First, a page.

MICHAEL MORRELL: You know, that's one of the that's one of the main jobs of the intelligence community. Right? Is to is to give our decision makers the point of view of the other guy. The guy sitting across the table from you, the guy sitting across the battlefield from you. But what's the other guy thinking? What are his constraints? What are his interests? And that's extraordinarily important. Right?
GEN. MCMASTER: Of course, it's not a new idea. It goes back to Sun Tzu, but I think it's we started to neglect the importance of this, especially in the post-Cold War period, a period that I describe as a period of over optimism. Over optimism that led to complacency and a bit of hubris. And this over optimism was in large measure a set up, I think a set of for significant disappointments in the two thousands disappointments, of course, associated with the mass murder attacks of September 11th, 2001, but also the unanticipated length and difficulty of wars in Afghanistan and in Iraq and, of course, followed by a financial crisis. And so I think it was in the two thousands that this emotional impetus behind our foreign policy shifted from overoptimism to pessimism and from maybe a tendency to under appreciate the risks and costs of action, to a tendency to underappreciate the risks and costs of inaction. And I think that strategic narcissism is the cause, really, in both cases.
MICHAEL MORRELL: You know, the other thing that strikes me when you talk about the importance of history is I always thought sitting in deputies meetings that it would have been incredibly valuable to actually take a few minutes and every deputies meetings or principals meetings to talk about the history of the issue, just to review how you got from point A to point B, and we never did that in multiple administrations in which I served, but I always thought that that would have been really valuable.
GEN. MCMASTER: Well, Michael, you're absolutely right about that. I'll tell you, one of the one of the great gifts I had, I think before earlier my career was the opportunity to read things, study and write history. And the first book I wrote was Dereliction of Duty, which is a story about how and why Vietnam became an American war.
And one of the lessons I learned from the study of that history was that it was important to understand problems and challenges holistically before leaping into action. When I came in as national security adviser, I did my best to at least avoid making the same mistakes and we put in place a principle small group framing session. I know that's a mouthful, but as we developed these strategies for the most crucial challenges we were facing, we began with this framing session that was organized around a five page paper that included only really the description of the challenge. How we got to where we are, a bit of the history of it, and then an inventory of our vital interests that were at stake, view of that challenge through the lens of those vital interests and draft overarching goals and more specific objectives, followed by assumptions.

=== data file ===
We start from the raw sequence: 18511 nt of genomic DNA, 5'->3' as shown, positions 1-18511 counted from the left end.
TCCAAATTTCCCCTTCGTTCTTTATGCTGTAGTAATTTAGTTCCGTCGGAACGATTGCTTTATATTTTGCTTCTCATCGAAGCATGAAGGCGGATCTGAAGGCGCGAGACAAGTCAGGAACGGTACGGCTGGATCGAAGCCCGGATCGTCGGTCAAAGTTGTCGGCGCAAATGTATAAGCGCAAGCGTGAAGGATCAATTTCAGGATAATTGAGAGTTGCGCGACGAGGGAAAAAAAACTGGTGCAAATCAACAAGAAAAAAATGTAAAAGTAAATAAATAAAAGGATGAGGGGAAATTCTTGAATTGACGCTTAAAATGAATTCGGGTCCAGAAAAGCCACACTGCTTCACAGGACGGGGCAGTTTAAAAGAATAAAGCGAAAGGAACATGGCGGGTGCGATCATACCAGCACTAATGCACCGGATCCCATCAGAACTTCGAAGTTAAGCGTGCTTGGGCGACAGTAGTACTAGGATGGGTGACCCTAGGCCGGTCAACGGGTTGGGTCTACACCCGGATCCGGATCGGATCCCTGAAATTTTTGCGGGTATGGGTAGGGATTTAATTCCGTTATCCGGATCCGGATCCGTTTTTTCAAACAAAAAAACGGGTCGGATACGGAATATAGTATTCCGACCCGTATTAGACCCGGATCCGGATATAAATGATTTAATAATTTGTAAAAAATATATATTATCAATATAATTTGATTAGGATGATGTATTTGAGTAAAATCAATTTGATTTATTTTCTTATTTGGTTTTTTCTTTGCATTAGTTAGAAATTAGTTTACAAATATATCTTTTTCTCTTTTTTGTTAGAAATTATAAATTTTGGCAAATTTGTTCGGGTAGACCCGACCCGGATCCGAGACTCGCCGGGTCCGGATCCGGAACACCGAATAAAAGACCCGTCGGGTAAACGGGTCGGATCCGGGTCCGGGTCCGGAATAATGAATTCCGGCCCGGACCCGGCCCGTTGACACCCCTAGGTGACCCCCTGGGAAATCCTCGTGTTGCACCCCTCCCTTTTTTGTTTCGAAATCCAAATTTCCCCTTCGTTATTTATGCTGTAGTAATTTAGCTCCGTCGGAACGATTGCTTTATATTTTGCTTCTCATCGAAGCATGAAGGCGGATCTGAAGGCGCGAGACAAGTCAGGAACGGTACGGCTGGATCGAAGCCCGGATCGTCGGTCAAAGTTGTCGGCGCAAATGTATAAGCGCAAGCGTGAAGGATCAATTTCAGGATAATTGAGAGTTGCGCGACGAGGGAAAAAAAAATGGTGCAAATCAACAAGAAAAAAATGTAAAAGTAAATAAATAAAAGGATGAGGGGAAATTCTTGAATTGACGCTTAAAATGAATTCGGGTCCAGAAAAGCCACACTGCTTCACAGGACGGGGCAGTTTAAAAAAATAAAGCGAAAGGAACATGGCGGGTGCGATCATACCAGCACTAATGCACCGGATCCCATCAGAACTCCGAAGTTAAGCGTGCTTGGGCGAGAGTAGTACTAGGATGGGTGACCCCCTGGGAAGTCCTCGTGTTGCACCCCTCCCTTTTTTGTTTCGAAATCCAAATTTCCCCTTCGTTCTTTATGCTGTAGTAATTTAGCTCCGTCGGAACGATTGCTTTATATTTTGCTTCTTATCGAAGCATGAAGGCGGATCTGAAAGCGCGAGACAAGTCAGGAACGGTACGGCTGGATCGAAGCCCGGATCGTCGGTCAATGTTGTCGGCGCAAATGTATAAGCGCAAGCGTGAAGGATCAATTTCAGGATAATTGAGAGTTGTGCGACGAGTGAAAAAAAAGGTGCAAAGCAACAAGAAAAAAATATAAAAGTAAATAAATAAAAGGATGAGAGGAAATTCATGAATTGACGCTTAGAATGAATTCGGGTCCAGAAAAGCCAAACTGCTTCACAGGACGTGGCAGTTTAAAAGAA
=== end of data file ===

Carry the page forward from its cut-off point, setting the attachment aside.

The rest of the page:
Assumptions about the degree to which we and like-minded partners have agency or influence over this challenge. Then an inventory of obstacles to progress and opportunities that we could exploit. And that's it. Then we had a discussion about the nature of the challenge. First, the policy coordinating committee, which, you know, are the real workers who are going to work on this project. They're listening in. So they're getting, they're hearing at the cabinet level, a discussion about the nature of the problem and then a refinement of it. Once that part of the meeting was done, then we shifted to a discussion of what are your ideas? How do we integrate the elements of national power and efforts of like-minded partners to overcome these obstacles and exploit these opportunities? Then they got to hear the Treasury secretary say what we have. We have economic and financial tools available. But those ought to be combined with diplomacy and maybe law enforcement efforts. And then you get this rich discussion that then the policy coordinating committee can really run with. So I think that, I hope that's a process that will be sustained. I don't think my successor hung onto it. It will have to be resurrected at some point if it is deemed as useful by a future national security adviser.